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  • Writer's pictureChris Green

Orlando Group Tries to Lure MLB With Stadium Proposal

Image Courtesy of Orlando City Baseball Dreamers LLC

An Orlando group led by Orlando Magic co-founder Pat Williams is pushing for a Major League Baseball franchise in Orlando. First announced in 2019, the Orlando Dreamers would be either an MLB expansion franchise or a relocated Tampa Bay Rays team situated right in the heart of Orlando's tourism corridor.

Williams unveiled plans for a 45,000-seat stadium complex, loaded on a 35+ acre tract of land across the street from SeaWorld Orlando, next to their Aquatica waterpark. Situated off International Drive near the intersection of I-4 and SR-528, the site would also include 6,700 parking spaces in garages as well as office spaces and a 1,000-room hotel. The stadium would also have a walkover bridge to connect to a proposed SunRail station at the adjacent Orange County Convention Center.

Image Courtesy of Orlando City Baseball Dreamers LLC

The timing of the announced proposal comes after the Oakland Athletics announced they would be moving to Las Vegas to a new stadium there. Tampa Bay continues to hang in the balance with several stadium proposals having fallen through over the past few years.

"This market is growing rapidly and growing in all four directions. They tell us a thousand people a day are moving to Central Florida and that doesn't take into account that this year there'll be 80 million visitors," Williams said. "If we do this, [Orange County Mayor Jerry Demings] said, this ballpark has to be a tourist attraction unto itself. He said people from around the world are going to have to put this on their 'checklist.'"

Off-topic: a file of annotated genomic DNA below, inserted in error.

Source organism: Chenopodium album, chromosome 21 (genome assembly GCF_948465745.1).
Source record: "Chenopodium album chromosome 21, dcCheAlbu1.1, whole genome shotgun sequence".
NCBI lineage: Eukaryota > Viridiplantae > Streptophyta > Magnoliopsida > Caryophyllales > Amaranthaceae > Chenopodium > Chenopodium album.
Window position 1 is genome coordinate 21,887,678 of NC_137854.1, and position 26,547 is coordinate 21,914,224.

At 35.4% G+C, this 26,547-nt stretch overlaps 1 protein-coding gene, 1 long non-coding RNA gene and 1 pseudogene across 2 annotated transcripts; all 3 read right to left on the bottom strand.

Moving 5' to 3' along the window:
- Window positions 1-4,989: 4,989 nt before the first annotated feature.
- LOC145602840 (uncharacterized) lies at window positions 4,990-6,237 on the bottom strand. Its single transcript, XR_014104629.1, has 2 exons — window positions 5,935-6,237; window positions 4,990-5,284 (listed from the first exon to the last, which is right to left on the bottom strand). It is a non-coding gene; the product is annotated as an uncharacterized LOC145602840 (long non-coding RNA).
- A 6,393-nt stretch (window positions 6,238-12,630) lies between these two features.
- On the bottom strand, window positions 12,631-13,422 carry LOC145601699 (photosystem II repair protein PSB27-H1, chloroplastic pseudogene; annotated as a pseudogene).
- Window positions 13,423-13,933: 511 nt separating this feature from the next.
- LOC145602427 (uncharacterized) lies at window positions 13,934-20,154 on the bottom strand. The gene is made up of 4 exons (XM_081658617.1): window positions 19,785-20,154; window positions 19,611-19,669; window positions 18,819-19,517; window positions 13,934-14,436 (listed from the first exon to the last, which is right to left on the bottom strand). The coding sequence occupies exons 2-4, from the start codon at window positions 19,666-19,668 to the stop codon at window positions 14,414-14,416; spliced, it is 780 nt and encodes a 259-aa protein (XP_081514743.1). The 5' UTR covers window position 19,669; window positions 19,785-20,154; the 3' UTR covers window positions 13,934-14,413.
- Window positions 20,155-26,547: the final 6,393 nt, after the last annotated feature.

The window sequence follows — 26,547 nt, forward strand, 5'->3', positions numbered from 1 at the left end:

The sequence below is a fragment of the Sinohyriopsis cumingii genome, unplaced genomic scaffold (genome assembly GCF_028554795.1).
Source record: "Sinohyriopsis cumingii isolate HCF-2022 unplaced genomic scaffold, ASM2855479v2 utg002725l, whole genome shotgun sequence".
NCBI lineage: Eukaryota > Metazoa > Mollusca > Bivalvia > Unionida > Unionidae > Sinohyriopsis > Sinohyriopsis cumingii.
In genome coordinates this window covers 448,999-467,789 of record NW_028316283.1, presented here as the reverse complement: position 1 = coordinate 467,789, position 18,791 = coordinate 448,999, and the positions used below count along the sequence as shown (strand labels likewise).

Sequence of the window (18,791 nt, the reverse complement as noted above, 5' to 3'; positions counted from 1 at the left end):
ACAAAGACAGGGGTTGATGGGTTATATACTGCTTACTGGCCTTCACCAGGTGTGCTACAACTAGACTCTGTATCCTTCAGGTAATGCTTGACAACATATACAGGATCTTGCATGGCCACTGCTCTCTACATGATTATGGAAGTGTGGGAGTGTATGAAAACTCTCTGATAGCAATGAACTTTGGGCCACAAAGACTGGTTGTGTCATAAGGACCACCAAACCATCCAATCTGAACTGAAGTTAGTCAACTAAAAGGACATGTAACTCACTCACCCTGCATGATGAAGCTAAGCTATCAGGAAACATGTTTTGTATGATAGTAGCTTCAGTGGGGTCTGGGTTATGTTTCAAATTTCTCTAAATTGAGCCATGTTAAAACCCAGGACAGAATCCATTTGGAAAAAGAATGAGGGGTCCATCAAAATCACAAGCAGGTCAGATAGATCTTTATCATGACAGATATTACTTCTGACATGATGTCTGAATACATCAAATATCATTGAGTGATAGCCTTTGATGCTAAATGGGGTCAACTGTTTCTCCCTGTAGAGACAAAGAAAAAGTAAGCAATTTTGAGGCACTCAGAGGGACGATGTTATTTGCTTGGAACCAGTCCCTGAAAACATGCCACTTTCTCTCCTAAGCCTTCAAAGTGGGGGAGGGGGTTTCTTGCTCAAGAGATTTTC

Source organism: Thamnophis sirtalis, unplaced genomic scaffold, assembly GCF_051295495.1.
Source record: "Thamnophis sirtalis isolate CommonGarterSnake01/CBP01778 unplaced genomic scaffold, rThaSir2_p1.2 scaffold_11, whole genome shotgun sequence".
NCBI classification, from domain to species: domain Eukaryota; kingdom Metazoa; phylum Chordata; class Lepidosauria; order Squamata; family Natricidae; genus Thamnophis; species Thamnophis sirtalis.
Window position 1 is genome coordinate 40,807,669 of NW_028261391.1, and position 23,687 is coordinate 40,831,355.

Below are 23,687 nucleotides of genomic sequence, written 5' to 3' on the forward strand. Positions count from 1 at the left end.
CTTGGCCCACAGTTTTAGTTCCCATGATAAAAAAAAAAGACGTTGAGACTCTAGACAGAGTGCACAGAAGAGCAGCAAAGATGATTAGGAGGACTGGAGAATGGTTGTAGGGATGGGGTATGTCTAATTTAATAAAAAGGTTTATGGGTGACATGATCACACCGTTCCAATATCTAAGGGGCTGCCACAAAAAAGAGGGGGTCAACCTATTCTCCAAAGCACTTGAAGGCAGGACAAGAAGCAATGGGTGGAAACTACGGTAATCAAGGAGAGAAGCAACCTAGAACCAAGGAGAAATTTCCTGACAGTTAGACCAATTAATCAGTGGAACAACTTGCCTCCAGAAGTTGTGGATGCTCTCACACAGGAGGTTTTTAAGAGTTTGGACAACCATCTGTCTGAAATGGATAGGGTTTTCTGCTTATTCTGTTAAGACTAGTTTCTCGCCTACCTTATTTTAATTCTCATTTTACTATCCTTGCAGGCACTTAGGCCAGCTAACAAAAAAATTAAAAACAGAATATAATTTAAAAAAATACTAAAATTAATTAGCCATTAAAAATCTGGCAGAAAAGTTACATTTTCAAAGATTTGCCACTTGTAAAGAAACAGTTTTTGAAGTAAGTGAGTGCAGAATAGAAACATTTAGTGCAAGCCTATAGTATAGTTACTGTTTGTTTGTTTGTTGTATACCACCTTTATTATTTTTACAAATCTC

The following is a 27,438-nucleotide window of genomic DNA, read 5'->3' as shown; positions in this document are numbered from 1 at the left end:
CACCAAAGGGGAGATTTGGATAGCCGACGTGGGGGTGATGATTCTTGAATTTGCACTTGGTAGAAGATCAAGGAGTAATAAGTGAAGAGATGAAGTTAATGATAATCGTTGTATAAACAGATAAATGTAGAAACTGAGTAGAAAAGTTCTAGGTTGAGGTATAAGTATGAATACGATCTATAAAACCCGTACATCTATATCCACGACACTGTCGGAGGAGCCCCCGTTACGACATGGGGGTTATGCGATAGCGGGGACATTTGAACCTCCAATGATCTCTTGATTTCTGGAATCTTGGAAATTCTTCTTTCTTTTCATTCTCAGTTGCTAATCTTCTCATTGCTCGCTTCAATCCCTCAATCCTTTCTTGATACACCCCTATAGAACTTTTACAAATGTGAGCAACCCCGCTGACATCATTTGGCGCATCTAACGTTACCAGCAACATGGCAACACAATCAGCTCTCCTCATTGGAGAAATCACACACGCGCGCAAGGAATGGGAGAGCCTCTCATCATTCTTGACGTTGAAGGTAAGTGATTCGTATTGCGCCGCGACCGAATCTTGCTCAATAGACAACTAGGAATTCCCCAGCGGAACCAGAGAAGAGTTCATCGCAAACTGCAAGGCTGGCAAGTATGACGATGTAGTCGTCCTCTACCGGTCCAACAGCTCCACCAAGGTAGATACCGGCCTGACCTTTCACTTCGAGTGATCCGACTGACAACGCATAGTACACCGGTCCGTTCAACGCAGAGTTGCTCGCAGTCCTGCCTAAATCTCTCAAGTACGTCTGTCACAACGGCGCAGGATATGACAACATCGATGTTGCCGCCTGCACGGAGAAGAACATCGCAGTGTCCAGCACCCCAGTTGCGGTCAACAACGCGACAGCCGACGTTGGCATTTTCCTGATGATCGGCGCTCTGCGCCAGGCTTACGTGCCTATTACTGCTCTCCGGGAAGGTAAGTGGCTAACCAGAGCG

Williams' group filed an official motion with Orange County, Florida to request funding for the stadium. Funding would come from a mix of public and private money. The initial price tag for the project sits at $1.7 billion, with $700 million coming from private funding.

The remaining $975 million would be funded by a 30-year municipal bond paid for by Orange County's Tourist Development Tax (TDT) funds. No additional funding for the stadium or its daily operation would be required or requested from government sources beyond this initial requested investment.

"This stadium would make us the leading candidate for the next MLB franchise. Best media market, best stadium, best location...we have everything here in Orlando," said Williams. "You don't get many chances to add a professional sports franchise to your community. If we don't act now, we may never have this opportunity again."

A report by JLL, a national professional services firm hired by the Williams group, states that construction would result in 20,000 jobs and boost the region's economy by $2.7 billion. Once finished, the stadium would increase jobs by 25,000 and generate an annual economic output of $1.16 billion per year to Orange County. Potential growth includes additional events at the stadium, including potential spring training games.

“Orlando has proven in the years since the Magic began playing in 1989 that it is every bit a big league sports town,” said Williams. “The Orlando Magic is as popular as ever, soccer fans have embraced the Orlando City Lions, and now it’s time to step up to the plate and make baseball happen, too."

Image Courtesy of Orlando City Baseball Dreamers LLC

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